Malene Hansen, Ph.D.

Malene Hansen, Ph.D., headshot at a microscope

Malene Hansen, Ph.D.

Associate Dean of Student Affairs, Graduate School of Biomedical Sciences
Faculty Advisor, Postdoctoral Training in La Jolla

Lab Website

Malene Hansen's Research Focus

Metabolic Diseases, Aging-Related Diseases, Cancer, Neurodegenerative Diseases

Aging is a fundamental biological reality that is familiar to all of us. But how do organisms age at the molecular level? Several genes and processes have been identified that affect the rate of aging, many of which play important roles in highly conserved signaling pathways with relevance to age-related diseases like cancer and neurodegeneration. However, how these processes and conserved genes affect aging at the cellular and molecular level to influence organismal aging is not fully understood. The Hansen lab's research is directed towards understanding the molecular mechanisms that affect the process of aging.

Using a combination of genetic, cytological and biochemical approaches in the genetically tractable model organism C. elegans as well as in mammalian cell culture, we focus on unraveling how several evolutionarily conserved signaling pathways and processes modulate organismal aging. 

A particular focus of the lab is to understand the role of autophagy, a basic cellular process by which cytosolic components are being degraded and recycled (Figure 1), in organismal aging. Autophagy has been linked to many age-related diseases as well as aging, and new molecular insights on how autophagy functions in aging may facilitate future treatments of age-linked disorders, including cancer and neurodegenerative diseases. 

model summarizing the (macro) autophagy process

Malene Hansen's Bio

Malene Hansen received her early training at the University of Copenhagen in Denmark. She received a Master’s degree in Biochemistry in 1998 and a Ph.D. degree in Molecular Biology in 2001. During this time, Dr. Hansen worked as a trainee in several labs in the US, including the University of North Carolina in Chapel Hill, and The Scripps Research Institute, La Jolla. After her Ph.D, Dr. Hansen trained as a postdoctoral fellow in molecular genetics at the University of California in San Francisco. Dr. Hansen received postdoctoral funding from the Danish National Research Councils as well as an Ellison/American Federation of Aging Research Senior Postdoctoral Fellowship. Dr. Hansen was recruited to Sanford-Burnham Medical Research Institute in September 2007.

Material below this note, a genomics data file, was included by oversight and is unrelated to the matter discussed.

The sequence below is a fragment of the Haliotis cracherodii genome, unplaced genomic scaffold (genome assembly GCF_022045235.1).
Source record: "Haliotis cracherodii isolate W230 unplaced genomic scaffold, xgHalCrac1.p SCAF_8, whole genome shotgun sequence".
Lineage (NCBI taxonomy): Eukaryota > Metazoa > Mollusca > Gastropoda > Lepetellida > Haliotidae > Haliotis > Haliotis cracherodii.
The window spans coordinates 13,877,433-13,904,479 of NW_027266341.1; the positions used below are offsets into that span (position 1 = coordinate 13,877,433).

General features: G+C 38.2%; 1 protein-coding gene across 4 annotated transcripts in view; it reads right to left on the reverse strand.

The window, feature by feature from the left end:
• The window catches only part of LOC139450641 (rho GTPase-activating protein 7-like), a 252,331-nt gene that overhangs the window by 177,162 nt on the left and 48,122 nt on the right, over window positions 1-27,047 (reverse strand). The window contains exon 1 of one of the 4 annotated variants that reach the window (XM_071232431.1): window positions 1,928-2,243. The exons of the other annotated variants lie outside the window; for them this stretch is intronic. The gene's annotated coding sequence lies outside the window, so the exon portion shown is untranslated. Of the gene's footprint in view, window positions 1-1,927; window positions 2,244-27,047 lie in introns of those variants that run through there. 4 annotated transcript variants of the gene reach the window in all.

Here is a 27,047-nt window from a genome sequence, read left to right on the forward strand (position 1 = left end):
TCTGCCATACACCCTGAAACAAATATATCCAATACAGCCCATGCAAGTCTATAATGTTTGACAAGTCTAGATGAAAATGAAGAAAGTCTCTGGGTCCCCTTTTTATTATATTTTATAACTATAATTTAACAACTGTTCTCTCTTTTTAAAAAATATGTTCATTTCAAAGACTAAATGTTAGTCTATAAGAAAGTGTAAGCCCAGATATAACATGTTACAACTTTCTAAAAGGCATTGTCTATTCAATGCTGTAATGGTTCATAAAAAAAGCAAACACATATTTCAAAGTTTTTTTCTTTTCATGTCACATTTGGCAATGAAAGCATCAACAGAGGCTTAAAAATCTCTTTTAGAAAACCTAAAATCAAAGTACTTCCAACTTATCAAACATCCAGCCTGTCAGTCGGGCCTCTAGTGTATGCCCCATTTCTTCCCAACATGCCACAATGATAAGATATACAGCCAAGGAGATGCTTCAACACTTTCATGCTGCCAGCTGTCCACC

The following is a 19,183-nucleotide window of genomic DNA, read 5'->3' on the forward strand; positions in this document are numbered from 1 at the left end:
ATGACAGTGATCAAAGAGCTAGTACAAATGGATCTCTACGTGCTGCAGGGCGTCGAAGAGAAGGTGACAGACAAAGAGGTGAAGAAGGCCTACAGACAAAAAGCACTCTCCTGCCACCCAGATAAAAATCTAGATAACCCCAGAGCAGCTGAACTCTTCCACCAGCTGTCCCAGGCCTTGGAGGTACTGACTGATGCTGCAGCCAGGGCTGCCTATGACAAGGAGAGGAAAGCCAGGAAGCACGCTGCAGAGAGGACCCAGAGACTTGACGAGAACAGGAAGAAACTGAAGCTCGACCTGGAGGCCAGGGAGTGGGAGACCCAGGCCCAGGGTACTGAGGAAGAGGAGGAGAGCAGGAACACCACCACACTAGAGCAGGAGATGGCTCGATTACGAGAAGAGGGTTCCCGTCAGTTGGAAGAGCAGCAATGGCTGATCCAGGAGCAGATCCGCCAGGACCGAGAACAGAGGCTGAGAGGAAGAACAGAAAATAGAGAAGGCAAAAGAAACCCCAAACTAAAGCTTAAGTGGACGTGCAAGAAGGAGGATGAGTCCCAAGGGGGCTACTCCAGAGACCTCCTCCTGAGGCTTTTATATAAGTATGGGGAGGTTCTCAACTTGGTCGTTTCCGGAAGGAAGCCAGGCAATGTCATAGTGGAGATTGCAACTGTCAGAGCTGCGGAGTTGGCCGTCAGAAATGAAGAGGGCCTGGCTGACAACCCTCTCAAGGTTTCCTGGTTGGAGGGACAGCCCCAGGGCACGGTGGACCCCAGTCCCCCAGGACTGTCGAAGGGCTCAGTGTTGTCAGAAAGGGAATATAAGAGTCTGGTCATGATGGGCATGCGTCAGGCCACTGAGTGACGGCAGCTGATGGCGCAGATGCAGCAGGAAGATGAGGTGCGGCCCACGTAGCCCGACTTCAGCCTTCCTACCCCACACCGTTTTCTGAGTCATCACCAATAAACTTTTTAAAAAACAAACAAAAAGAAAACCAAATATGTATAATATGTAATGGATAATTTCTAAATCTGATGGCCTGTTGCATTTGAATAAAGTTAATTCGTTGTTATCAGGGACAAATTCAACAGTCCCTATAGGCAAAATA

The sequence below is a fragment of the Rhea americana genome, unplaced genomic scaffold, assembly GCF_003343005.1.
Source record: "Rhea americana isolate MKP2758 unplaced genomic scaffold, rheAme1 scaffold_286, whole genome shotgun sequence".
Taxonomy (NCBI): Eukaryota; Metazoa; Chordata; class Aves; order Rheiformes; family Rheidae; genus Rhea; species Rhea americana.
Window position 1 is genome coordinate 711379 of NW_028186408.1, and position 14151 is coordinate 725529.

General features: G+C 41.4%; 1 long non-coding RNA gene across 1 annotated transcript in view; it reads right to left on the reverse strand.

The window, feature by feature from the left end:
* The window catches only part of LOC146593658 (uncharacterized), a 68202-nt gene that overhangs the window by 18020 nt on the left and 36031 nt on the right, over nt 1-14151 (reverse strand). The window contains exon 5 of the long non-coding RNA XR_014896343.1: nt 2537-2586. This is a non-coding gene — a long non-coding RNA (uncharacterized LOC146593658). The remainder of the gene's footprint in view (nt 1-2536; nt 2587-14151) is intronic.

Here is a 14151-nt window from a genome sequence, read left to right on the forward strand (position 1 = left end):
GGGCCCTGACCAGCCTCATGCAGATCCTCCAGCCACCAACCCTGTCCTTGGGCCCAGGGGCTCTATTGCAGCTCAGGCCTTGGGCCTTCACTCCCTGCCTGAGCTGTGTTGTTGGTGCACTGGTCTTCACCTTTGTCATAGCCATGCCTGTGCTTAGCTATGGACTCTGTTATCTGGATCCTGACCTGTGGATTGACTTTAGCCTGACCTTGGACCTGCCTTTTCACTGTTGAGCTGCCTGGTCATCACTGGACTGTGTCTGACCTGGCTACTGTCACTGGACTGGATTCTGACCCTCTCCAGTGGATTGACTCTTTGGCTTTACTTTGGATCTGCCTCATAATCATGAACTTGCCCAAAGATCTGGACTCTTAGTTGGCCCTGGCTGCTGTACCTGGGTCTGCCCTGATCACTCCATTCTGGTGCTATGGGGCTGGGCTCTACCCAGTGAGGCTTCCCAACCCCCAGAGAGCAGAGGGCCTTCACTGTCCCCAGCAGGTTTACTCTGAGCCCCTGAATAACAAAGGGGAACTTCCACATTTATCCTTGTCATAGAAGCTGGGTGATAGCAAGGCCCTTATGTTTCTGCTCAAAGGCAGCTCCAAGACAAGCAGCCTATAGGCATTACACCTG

2017 National Postdoctoral Association Mentor Award

Whole-body expression of tandem-tagged (mCherry::GFP) LGG-1/Atg8/LC3 in adult C. elegans.


Spatiotemporal regulation of autophagy during Caenorhabditis elegans aging.

Chang JT, Kumsta C, Hellman AB, Adams LM, Hansen M

Elife 2017 Jul 4 ;6

Hormetic heat stress and HSF-1 induce autophagy to improve survival and proteostasis in C. elegans.

Kumsta C, Chang JT, Schmalz J, Hansen M

Nat Commun 2017 Feb 15 ;8:14337

Phosphorylation of LC3 by the Hippo kinases STK3/STK4 is essential for autophagy.

Wilkinson DS, Jariwala JS, Anderson E, Mitra K, Meisenhelder J, Chang JT, Ideker T, Hunter T, Nizet V, Dillin A, Hansen M

Mol Cell 2015 Jan 8 ;57(1):55-68

Show All Select Publications

Autophagic receptor p62 protects against glycation-derived toxicity and enhances viability.

Aragonès G, Dasuri K, Olukorede O, Francisco SG, Renneburg C, Kumsta C, Hansen M, Kageyama S, Komatsu M, Rowan S, Volkin J, Workman M, Yang W, Daza P, Ruano D, Dominguez-Martín H, Rodríguez-Navarro JA, Du XL, Brownlee MA, Bejarano E, Taylor A

Aging Cell 2020 Nov ;19(11):e13257

Correction to: Assessing Tissue-Specific Autophagy Flux in Adult Caenorhabditis elegans.

Chang JT, Hansen M, Kumsta C

Methods Mol Biol 2020 ;2144:C1

Assessing Tissue-Specific Autophagy Flux in Adult Caenorhabditis elegans.

Chang JT, Hansen M, Kumsta C

Methods Mol Biol 2020 ;2144:187-200

The selective autophagy receptor SQSTM1/p62 improves lifespan and proteostasis in an evolutionarily conserved manner.

Aparicio R, Hansen M, Walker DW, Kumsta C

Autophagy 2020 Apr ;16(4):772-774

The autophagy receptor p62/SQST-1 promotes proteostasis and longevity in C. elegans by inducing autophagy.

Kumsta C, Chang JT, Lee R, Tan EP, Yang Y, Loureiro R, Choy EH, Lim SHY, Saez I, Springhorn A, Hoppe T, Vilchez D, Hansen M

Nat Commun 2019 Dec 11 ;10(1):5648

Getting under the skin: Cuticle damage elicits systemic autophagy response in C. elegans.

Kumsta C, Hansen M

J Cell Biol 2019 Dec 2 ;218(12):3885-3887

Show All Publications